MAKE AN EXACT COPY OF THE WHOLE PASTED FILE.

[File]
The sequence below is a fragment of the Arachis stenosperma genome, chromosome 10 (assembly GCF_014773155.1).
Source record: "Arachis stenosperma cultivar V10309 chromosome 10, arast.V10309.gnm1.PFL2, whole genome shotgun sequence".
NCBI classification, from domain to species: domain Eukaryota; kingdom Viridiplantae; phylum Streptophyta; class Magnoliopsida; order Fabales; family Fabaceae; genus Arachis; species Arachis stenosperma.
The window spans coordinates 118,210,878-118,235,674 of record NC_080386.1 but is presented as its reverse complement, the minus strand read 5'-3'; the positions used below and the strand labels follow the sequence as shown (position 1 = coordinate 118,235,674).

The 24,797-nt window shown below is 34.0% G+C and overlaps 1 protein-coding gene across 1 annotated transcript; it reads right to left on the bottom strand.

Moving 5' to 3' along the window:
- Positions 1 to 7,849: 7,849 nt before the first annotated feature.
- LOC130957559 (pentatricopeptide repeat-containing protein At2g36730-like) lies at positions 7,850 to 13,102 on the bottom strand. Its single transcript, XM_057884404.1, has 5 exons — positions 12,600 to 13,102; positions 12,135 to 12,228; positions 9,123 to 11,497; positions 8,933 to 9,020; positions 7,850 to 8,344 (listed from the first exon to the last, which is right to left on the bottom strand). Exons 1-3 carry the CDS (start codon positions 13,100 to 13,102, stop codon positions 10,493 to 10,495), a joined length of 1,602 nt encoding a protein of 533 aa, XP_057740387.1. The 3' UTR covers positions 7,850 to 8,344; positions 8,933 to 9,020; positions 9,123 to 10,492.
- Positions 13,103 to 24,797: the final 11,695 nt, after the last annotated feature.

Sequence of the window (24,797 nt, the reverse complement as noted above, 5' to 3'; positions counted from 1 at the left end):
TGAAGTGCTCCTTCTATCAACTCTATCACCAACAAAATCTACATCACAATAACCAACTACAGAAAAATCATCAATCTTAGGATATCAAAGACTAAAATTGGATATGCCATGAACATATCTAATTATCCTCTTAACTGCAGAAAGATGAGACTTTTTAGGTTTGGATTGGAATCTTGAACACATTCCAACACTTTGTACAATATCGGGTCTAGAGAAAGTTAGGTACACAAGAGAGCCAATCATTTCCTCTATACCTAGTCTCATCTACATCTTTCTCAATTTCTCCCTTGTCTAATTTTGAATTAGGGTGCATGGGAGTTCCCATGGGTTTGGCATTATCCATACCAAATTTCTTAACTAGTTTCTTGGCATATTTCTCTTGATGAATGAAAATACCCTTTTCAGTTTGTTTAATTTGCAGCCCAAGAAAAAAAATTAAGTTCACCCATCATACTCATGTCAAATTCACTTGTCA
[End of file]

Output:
The sequence below is a fragment of the Arachis stenosperma genome, chromosome 10 (assembly GCF_014773155.1).
Source record: "Arachis stenosperma cultivar V10309 chromosome 10, arast.V10309.gnm1.PFL2, whole genome shotgun sequence".
NCBI classification, from domain to species: domain Eukaryota; kingdom Viridiplantae; phylum Streptophyta; class Magnoliopsida; order Fabales; family Fabaceae; genus Arachis; species Arachis stenosperma.
The window spans coordinates 118,210,878-118,235,674 of record NC_080386.1 but is presented as its reverse complement, the minus strand read 5'-3'; the positions used below and the strand labels follow the sequence as shown (position 1 = coordinate 118,235,674).

The 24,797-nt window shown below is 34.0% G+C and overlaps 1 protein-coding gene across 1 annotated transcript; it reads right to left on the bottom strand.

Moving 5' to 3' along the window:
- Positions 1 to 7,849: 7,849 nt before the first annotated feature.
- LOC130957559 (pentatricopeptide repeat-containing protein At2g36730-like) lies at positions 7,850 to 13,102 on the bottom strand. Its single transcript, XM_057884404.1, has 5 exons — positions 12,600 to 13,102; positions 12,135 to 12,228; positions 9,123 to 11,497; positions 8,933 to 9,020; positions 7,850 to 8,344 (listed from the first exon to the last, which is right to left on the bottom strand). Exons 1-3 carry the CDS (start codon positions 13,100 to 13,102, stop codon positions 10,493 to 10,495), a joined length of 1,602 nt encoding a protein of 533 aa, XP_057740387.1. The 3' UTR covers positions 7,850 to 8,344; positions 8,933 to 9,020; positions 9,123 to 10,492.
- Positions 13,103 to 24,797: the final 11,695 nt, after the last annotated feature.

Sequence of the window (24,797 nt, the reverse complement as noted above, 5' to 3'; positions counted from 1 at the left end):
TGAAGTGCTCCTTCTATCAACTCTATCACCAACAAAATCTACATCACAATAACCAACTACAGAAAAATCATCAATCTTAGGATATCAAAGACTAAAATTGGATATGCCATGAACATATCTAATTATCCTCTTAACTGCAGAAAGATGAGACTTTTTAGGTTTGGATTGGAATCTTGAACACATTCCAACACTTTGTACAATATCGGGTCTAGAGAAAGTTAGGTACACAAGAGAGCCAATCATTTCCTCTATACCTAGTCTCATCTACATCTTTCTCAATTTCTCCCTTGTCTAATTTTGAATTAGGGTGCATGGGAGTTCCCATGGGTTTGGCATTATCCATACCAAATTTCTTAACTAGTTTCTTGGCATATTTCTCTTGATGAATGAAAATACCCTTTTCAGTTTGTTTAATTTGCAGCCCAAGAAAAAAAATTAAGTTCACCCATCATACTCATGTCAAATTCACTTGTCA